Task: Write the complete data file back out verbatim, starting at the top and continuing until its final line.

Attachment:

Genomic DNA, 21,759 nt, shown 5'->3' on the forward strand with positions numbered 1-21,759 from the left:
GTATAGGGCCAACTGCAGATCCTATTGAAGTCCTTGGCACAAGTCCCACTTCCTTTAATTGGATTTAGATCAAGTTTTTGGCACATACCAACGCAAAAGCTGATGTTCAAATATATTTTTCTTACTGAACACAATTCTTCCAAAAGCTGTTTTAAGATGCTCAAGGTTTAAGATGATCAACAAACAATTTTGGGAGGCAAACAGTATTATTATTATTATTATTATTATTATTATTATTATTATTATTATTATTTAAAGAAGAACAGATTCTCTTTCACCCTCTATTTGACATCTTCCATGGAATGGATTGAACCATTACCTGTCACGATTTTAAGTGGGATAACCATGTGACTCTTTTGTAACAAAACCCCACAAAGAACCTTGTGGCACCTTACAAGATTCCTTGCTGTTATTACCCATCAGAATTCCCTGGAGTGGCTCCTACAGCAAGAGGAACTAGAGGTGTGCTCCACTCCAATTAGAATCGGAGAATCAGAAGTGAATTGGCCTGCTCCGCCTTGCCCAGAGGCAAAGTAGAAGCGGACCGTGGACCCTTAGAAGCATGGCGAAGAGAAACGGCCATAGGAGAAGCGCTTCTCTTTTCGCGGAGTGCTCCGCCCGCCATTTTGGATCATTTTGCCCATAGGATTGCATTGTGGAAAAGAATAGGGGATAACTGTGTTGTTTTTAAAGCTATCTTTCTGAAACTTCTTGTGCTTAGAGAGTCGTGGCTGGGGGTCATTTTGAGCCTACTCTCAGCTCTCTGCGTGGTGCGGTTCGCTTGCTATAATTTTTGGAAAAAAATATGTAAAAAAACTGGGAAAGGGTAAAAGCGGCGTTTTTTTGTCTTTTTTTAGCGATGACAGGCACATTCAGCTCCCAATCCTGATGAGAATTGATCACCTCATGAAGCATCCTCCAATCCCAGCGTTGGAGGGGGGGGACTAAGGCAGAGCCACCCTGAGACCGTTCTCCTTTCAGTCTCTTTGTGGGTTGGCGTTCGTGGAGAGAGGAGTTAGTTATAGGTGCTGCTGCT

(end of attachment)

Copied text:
Genomic DNA, 21,759 nt, shown 5'->3' on the forward strand with positions numbered 1-21,759 from the left:
GTATAGGGCCAACTGCAGATCCTATTGAAGTCCTTGGCACAAGTCCCACTTCCTTTAATTGGATTTAGATCAAGTTTTTGGCACATACCAACGCAAAAGCTGATGTTCAAATATATTTTTCTTACTGAACACAATTCTTCCAAAAGCTGTTTTAAGATGCTCAAGGTTTAAGATGATCAACAAACAATTTTGGGAGGCAAACAGTATTATTATTATTATTATTATTATTATTATTATTATTATTATTATTATTTAAAGAAGAACAGATTCTCTTTCACCCTCTATTTGACATCTTCCATGGAATGGATTGAACCATTACCTGTCACGATTTTAAGTGGGATAACCATGTGACTCTTTTGTAACAAAACCCCACAAAGAACCTTGTGGCACCTTACAAGATTCCTTGCTGTTATTACCCATCAGAATTCCCTGGAGTGGCTCCTACAGCAAGAGGAACTAGAGGTGTGCTCCACTCCAATTAGAATCGGAGAATCAGAAGTGAATTGGCCTGCTCCGCCTTGCCCAGAGGCAAAGTAGAAGCGGACCGTGGACCCTTAGAAGCATGGCGAAGAGAAACGGCCATAGGAGAAGCGCTTCTCTTTTCGCGGAGTGCTCCGCCCGCCATTTTGGATCATTTTGCCCATAGGATTGCATTGTGGAAAAGAATAGGGGATAACTGTGTTGTTTTTAAAGCTATCTTTCTGAAACTTCTTGTGCTTAGAGAGTCGTGGCTGGGGGTCATTTTGAGCCTACTCTCAGCTCTCTGCGTGGTGCGGTTCGCTTGCTATAATTTTTGGAAAAAAATATGTAAAAAAACTGGGAAAGGGTAAAAGCGGCGTTTTTTTGTCTTTTTTTAGCGATGACAGGCACATTCAGCTCCCAATCCTGATGAGAATTGATCACCTCATGAAGCATCCTCCAATCCCAGCGTTGGAGGGGGGGGACTAAGGCAGAGCCACCCTGAGACCGTTCTCCTTTCAGTCTCTTTGTGGGTTGGCGTTCGTGGAGAGAGGAGTTAGTTATAGGTGCTGCTGCT